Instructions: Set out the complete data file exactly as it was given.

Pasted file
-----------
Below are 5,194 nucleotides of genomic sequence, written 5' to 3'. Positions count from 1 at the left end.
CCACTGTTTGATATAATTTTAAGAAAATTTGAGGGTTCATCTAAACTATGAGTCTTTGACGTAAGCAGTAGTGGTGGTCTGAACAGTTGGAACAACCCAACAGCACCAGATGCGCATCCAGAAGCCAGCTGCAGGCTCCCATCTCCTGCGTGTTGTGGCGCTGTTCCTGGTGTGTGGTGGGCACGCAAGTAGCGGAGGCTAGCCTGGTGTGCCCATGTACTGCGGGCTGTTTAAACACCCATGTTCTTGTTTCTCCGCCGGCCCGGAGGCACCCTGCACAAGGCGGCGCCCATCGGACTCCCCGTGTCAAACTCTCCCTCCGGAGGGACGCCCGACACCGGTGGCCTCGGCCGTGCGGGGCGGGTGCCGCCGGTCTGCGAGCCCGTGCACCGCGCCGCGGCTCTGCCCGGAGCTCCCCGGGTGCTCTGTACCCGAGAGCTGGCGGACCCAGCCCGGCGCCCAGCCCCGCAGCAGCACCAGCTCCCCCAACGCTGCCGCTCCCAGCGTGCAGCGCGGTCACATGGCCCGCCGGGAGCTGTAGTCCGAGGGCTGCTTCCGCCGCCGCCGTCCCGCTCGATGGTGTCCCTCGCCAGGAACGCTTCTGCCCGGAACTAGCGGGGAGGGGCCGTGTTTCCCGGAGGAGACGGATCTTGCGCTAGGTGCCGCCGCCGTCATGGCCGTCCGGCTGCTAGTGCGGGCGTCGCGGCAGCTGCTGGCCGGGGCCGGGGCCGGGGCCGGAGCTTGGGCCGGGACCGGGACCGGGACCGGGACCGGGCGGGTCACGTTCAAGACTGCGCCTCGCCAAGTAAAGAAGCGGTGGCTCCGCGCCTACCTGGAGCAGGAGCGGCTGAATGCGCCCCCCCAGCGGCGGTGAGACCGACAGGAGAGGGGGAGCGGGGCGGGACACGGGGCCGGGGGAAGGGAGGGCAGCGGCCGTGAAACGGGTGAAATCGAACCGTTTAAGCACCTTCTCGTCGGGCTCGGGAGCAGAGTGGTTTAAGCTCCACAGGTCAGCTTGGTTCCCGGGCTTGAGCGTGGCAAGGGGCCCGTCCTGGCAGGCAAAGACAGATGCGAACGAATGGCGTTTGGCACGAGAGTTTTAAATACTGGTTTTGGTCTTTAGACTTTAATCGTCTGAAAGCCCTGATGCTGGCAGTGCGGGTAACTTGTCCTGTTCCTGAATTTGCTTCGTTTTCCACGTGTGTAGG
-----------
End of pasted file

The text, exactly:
Below are 5,194 nucleotides of genomic sequence, written 5' to 3'. Positions count from 1 at the left end.
CCACTGTTTGATATAATTTTAAGAAAATTTGAGGGTTCATCTAAACTATGAGTCTTTGACGTAAGCAGTAGTGGTGGTCTGAACAGTTGGAACAACCCAACAGCACCAGATGCGCATCCAGAAGCCAGCTGCAGGCTCCCATCTCCTGCGTGTTGTGGCGCTGTTCCTGGTGTGTGGTGGGCACGCAAGTAGCGGAGGCTAGCCTGGTGTGCCCATGTACTGCGGGCTGTTTAAACACCCATGTTCTTGTTTCTCCGCCGGCCCGGAGGCACCCTGCACAAGGCGGCGCCCATCGGACTCCCCGTGTCAAACTCTCCCTCCGGAGGGACGCCCGACACCGGTGGCCTCGGCCGTGCGGGGCGGGTGCCGCCGGTCTGCGAGCCCGTGCACCGCGCCGCGGCTCTGCCCGGAGCTCCCCGGGTGCTCTGTACCCGAGAGCTGGCGGACCCAGCCCGGCGCCCAGCCCCGCAGCAGCACCAGCTCCCCCAACGCTGCCGCTCCCAGCGTGCAGCGCGGTCACATGGCCCGCCGGGAGCTGTAGTCCGAGGGCTGCTTCCGCCGCCGCCGTCCCGCTCGATGGTGTCCCTCGCCAGGAACGCTTCTGCCCGGAACTAGCGGGGAGGGGCCGTGTTTCCCGGAGGAGACGGATCTTGCGCTAGGTGCCGCCGCCGTCATGGCCGTCCGGCTGCTAGTGCGGGCGTCGCGGCAGCTGCTGGCCGGGGCCGGGGCCGGGGCCGGAGCTTGGGCCGGGACCGGGACCGGGACCGGGACCGGGCGGGTCACGTTCAAGACTGCGCCTCGCCAAGTAAAGAAGCGGTGGCTCCGCGCCTACCTGGAGCAGGAGCGGCTGAATGCGCCCCCCCAGCGGCGGTGAGACCGACAGGAGAGGGGGAGCGGGGCGGGACACGGGGCCGGGGGAAGGGAGGGCAGCGGCCGTGAAACGGGTGAAATCGAACCGTTTAAGCACCTTCTCGTCGGGCTCGGGAGCAGAGTGGTTTAAGCTCCACAGGTCAGCTTGGTTCCCGGGCTTGAGCGTGGCAAGGGGCCCGTCCTGGCAGGCAAAGACAGATGCGAACGAATGGCGTTTGGCACGAGAGTTTTAAATACTGGTTTTGGTCTTTAGACTTTAATCGTCTGAAAGCCCTGATGCTGGCAGTGCGGGTAACTTGTCCTGTTCCTGAATTTGCTTCGTTTTCCACGTGTGTAGG